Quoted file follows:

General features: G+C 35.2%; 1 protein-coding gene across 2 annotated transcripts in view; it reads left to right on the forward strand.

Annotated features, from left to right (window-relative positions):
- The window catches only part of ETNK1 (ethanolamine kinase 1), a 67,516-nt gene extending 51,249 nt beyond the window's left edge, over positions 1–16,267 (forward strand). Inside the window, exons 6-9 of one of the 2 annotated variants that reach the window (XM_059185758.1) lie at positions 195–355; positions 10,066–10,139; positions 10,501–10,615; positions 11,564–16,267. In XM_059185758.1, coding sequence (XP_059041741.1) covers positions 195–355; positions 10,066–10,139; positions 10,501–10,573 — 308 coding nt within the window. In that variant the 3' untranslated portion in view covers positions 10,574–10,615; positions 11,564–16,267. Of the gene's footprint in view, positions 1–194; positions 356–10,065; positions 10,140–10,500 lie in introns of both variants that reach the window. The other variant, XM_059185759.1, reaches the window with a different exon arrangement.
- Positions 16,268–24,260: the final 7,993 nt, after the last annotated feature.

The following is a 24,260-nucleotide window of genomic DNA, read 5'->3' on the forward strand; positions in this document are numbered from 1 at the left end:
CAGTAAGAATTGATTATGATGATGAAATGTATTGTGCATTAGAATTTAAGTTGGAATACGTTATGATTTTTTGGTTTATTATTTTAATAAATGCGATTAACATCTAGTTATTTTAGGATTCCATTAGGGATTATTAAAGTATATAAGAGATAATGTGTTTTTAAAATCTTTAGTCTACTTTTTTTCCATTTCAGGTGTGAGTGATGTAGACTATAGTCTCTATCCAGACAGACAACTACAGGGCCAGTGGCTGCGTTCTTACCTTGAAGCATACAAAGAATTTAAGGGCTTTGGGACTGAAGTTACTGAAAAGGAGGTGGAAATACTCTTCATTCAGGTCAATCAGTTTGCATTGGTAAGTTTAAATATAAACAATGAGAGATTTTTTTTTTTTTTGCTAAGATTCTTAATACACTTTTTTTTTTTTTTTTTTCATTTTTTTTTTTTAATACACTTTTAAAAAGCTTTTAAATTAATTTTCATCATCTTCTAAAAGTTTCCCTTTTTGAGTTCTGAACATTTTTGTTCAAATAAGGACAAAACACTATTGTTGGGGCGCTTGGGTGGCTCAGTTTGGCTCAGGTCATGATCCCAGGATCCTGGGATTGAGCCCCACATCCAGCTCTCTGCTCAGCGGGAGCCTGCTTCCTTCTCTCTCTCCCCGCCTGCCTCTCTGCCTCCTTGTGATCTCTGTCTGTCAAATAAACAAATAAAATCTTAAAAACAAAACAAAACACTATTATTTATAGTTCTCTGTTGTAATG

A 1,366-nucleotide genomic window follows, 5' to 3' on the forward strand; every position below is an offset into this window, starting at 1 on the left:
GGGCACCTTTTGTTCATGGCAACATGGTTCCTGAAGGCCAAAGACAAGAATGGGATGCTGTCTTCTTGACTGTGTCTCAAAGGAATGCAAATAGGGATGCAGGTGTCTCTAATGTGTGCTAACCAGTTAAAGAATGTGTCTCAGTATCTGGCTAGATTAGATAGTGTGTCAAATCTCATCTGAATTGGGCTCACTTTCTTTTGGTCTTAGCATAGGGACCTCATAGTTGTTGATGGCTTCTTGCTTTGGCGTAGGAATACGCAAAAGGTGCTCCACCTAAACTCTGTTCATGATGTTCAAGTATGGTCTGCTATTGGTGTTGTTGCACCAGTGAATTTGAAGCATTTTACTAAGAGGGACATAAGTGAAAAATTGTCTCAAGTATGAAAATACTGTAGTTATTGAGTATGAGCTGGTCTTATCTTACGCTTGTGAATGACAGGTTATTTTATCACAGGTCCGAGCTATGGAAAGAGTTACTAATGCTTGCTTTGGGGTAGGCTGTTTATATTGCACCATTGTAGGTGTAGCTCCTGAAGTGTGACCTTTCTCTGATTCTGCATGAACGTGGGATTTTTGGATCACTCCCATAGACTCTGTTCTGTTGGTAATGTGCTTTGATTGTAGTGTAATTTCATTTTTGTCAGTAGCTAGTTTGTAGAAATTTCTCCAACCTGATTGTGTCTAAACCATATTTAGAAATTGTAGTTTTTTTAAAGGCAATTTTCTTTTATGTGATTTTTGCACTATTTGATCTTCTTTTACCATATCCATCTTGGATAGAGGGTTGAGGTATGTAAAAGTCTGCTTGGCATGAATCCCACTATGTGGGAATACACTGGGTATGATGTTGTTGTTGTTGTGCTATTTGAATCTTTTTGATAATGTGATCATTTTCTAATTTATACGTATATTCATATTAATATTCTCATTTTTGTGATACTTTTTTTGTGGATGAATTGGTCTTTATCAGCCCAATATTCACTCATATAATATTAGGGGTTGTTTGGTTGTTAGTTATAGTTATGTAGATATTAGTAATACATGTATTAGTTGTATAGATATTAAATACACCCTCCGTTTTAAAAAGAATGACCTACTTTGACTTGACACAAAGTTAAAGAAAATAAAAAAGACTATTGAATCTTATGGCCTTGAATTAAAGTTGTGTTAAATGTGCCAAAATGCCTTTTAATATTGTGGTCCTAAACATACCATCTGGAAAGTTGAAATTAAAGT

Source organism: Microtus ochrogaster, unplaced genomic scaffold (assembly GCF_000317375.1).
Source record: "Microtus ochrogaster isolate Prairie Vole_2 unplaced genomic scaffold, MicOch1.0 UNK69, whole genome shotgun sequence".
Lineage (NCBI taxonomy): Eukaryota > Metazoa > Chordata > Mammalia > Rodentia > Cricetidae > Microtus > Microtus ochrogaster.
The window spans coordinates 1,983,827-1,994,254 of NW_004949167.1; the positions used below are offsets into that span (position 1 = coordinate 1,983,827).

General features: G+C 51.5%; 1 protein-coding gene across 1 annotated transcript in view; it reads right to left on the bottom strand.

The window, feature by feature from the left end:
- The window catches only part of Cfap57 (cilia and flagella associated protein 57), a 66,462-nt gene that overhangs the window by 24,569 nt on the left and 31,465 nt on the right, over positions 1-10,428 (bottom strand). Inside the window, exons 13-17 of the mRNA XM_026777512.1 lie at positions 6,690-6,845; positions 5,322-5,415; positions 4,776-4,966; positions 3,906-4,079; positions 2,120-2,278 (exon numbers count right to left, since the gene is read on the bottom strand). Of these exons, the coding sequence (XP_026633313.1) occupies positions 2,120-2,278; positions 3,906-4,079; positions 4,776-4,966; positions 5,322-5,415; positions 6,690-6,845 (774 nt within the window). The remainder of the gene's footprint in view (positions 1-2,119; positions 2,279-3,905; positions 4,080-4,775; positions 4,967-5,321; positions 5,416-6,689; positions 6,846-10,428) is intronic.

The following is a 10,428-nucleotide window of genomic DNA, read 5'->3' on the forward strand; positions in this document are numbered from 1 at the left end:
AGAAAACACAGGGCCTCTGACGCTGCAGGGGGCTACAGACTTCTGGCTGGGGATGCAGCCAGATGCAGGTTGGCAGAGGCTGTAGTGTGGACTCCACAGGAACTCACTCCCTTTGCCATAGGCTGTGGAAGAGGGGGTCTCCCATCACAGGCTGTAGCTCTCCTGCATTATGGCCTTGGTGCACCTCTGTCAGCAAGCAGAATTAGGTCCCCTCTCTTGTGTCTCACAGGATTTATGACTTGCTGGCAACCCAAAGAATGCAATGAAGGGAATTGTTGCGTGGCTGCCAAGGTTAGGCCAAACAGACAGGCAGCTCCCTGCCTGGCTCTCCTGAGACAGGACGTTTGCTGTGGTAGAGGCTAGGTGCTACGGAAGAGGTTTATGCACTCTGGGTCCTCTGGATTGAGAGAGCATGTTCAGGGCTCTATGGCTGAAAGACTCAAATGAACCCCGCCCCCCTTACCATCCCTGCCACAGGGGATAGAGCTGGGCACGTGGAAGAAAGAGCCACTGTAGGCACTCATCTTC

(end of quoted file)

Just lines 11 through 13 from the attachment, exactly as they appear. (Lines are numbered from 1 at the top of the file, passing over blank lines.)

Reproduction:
Lineage (NCBI taxonomy): Eukaryota > Metazoa > Chordata > Mammalia > Rodentia > Cricetidae > Microtus > Microtus ochrogaster.
The window spans coordinates 1,983,827-1,994,254 of NW_004949167.1; the positions used below are offsets into that span (position 1 = coordinate 1,983,827).

General features: G+C 51.5%; 1 protein-coding gene across 1 annotated transcript in view; it reads right to left on the bottom strand.